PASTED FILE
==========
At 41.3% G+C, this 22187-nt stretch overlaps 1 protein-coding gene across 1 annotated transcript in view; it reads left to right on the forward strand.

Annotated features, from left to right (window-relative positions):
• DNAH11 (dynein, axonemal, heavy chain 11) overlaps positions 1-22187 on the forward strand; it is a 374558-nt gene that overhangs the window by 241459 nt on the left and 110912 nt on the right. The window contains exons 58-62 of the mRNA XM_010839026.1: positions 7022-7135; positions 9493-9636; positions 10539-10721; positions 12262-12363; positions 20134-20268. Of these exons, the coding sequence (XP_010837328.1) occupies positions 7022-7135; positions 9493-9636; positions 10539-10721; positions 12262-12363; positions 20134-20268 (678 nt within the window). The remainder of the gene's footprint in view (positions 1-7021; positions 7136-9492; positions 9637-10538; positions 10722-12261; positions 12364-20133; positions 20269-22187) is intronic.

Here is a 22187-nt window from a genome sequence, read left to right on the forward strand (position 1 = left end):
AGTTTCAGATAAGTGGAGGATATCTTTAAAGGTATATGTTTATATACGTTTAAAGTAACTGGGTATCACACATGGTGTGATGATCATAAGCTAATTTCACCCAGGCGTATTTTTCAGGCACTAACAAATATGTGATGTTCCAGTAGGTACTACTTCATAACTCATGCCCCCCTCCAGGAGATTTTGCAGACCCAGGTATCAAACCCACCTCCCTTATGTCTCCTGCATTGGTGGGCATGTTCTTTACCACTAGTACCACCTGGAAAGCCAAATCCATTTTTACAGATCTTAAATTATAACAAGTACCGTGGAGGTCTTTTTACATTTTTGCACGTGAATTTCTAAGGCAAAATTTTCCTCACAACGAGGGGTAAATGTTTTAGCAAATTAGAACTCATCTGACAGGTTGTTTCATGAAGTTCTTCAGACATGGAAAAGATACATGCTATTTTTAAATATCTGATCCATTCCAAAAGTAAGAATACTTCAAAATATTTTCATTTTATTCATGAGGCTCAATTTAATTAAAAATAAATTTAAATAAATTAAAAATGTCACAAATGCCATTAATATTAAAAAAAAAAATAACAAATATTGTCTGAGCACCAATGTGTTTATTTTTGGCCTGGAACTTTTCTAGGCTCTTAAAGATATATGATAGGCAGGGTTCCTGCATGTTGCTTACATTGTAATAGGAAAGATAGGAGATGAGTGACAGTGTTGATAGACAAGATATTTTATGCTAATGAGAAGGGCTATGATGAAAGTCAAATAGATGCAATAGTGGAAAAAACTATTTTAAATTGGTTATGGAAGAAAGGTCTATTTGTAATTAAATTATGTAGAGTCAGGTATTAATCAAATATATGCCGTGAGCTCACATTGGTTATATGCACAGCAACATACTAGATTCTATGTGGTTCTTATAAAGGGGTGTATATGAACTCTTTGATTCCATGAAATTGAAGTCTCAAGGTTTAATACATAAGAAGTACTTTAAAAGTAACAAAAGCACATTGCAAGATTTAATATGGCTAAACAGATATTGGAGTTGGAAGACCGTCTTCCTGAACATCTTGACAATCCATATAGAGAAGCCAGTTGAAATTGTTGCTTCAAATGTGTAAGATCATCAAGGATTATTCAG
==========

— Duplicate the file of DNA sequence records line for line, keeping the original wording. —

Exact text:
At 41.3% G+C, this 22187-nt stretch overlaps 1 protein-coding gene across 1 annotated transcript in view; it reads left to right on the forward strand.

Annotated features, from left to right (window-relative positions):
• DNAH11 (dynein, axonemal, heavy chain 11) overlaps positions 1-22187 on the forward strand; it is a 374558-nt gene that overhangs the window by 241459 nt on the left and 110912 nt on the right. The window contains exons 58-62 of the mRNA XM_010839026.1: positions 7022-7135; positions 9493-9636; positions 10539-10721; positions 12262-12363; positions 20134-20268. Of these exons, the coding sequence (XP_010837328.1) occupies positions 7022-7135; positions 9493-9636; positions 10539-10721; positions 12262-12363; positions 20134-20268 (678 nt within the window). The remainder of the gene's footprint in view (positions 1-7021; positions 7136-9492; positions 9637-10538; positions 10722-12261; positions 12364-20133; positions 20269-22187) is intronic.

Here is a 22187-nt window from a genome sequence, read left to right on the forward strand (position 1 = left end):
AGTTTCAGATAAGTGGAGGATATCTTTAAAGGTATATGTTTATATACGTTTAAAGTAACTGGGTATCACACATGGTGTGATGATCATAAGCTAATTTCACCCAGGCGTATTTTTCAGGCACTAACAAATATGTGATGTTCCAGTAGGTACTACTTCATAACTCATGCCCCCCTCCAGGAGATTTTGCAGACCCAGGTATCAAACCCACCTCCCTTATGTCTCCTGCATTGGTGGGCATGTTCTTTACCACTAGTACCACCTGGAAAGCCAAATCCATTTTTACAGATCTTAAATTATAACAAGTACCGTGGAGGTCTTTTTACATTTTTGCACGTGAATTTCTAAGGCAAAATTTTCCTCACAACGAGGGGTAAATGTTTTAGCAAATTAGAACTCATCTGACAGGTTGTTTCATGAAGTTCTTCAGACATGGAAAAGATACATGCTATTTTTAAATATCTGATCCATTCCAAAAGTAAGAATACTTCAAAATATTTTCATTTTATTCATGAGGCTCAATTTAATTAAAAATAAATTTAAATAAATTAAAAATGTCACAAATGCCATTAATATTAAAAAAAAAAATAACAAATATTGTCTGAGCACCAATGTGTTTATTTTTGGCCTGGAACTTTTCTAGGCTCTTAAAGATATATGATAGGCAGGGTTCCTGCATGTTGCTTACATTGTAATAGGAAAGATAGGAGATGAGTGACAGTGTTGATAGACAAGATATTTTATGCTAATGAGAAGGGCTATGATGAAAGTCAAATAGATGCAATAGTGGAAAAAACTATTTTAAATTGGTTATGGAAGAAAGGTCTATTTGTAATTAAATTATGTAGAGTCAGGTATTAATCAAATATATGCCGTGAGCTCACATTGGTTATATGCACAGCAACATACTAGATTCTATGTGGTTCTTATAAAGGGGTGTATATGAACTCTTTGATTCCATGAAATTGAAGTCTCAAGGTTTAATACATAAGAAGTACTTTAAAAGTAACAAAAGCACATTGCAAGATTTAATATGGCTAAACAGATATTGGAGTTGGAAGACCGTCTTCCTGAACATCTTGACAATCCATATAGAGAAGCCAGTTGAAATTGTTGCTTCAAATGTGTAAGATCATCAAGGATTATTCAG